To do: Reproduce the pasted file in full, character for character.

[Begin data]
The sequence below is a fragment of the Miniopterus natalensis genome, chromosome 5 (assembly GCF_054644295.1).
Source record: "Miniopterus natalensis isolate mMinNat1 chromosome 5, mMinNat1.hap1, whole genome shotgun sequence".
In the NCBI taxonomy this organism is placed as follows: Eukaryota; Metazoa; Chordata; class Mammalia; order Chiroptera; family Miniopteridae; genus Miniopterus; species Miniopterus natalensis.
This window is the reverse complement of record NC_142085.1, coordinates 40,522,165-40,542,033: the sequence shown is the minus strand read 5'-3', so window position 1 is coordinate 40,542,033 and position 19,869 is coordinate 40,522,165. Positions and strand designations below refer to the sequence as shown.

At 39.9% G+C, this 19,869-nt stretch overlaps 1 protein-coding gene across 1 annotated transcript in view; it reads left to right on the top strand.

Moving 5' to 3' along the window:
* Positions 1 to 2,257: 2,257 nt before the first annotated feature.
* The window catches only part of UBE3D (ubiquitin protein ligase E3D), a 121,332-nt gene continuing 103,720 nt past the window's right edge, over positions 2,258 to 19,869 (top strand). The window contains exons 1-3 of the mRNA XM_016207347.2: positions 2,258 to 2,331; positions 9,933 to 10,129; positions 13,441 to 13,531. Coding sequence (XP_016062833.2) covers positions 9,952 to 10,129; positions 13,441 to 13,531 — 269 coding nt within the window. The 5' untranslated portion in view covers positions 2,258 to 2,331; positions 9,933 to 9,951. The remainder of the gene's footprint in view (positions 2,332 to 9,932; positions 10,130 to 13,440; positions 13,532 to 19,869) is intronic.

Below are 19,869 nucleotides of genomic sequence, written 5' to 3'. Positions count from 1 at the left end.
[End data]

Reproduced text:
The sequence below is a fragment of the Miniopterus natalensis genome, chromosome 5 (assembly GCF_054644295.1).
Source record: "Miniopterus natalensis isolate mMinNat1 chromosome 5, mMinNat1.hap1, whole genome shotgun sequence".
In the NCBI taxonomy this organism is placed as follows: Eukaryota; Metazoa; Chordata; class Mammalia; order Chiroptera; family Miniopteridae; genus Miniopterus; species Miniopterus natalensis.
This window is the reverse complement of record NC_142085.1, coordinates 40,522,165-40,542,033: the sequence shown is the minus strand read 5'-3', so window position 1 is coordinate 40,542,033 and position 19,869 is coordinate 40,522,165. Positions and strand designations below refer to the sequence as shown.

At 39.9% G+C, this 19,869-nt stretch overlaps 1 protein-coding gene across 1 annotated transcript in view; it reads left to right on the top strand.

Moving 5' to 3' along the window:
* Positions 1 to 2,257: 2,257 nt before the first annotated feature.
* The window catches only part of UBE3D (ubiquitin protein ligase E3D), a 121,332-nt gene continuing 103,720 nt past the window's right edge, over positions 2,258 to 19,869 (top strand). The window contains exons 1-3 of the mRNA XM_016207347.2: positions 2,258 to 2,331; positions 9,933 to 10,129; positions 13,441 to 13,531. Coding sequence (XP_016062833.2) covers positions 9,952 to 10,129; positions 13,441 to 13,531 — 269 coding nt within the window. The 5' untranslated portion in view covers positions 2,258 to 2,331; positions 9,933 to 9,951. The remainder of the gene's footprint in view (positions 2,332 to 9,932; positions 10,130 to 13,440; positions 13,532 to 19,869) is intronic.

Below are 19,869 nucleotides of genomic sequence, written 5' to 3'. Positions count from 1 at the left end.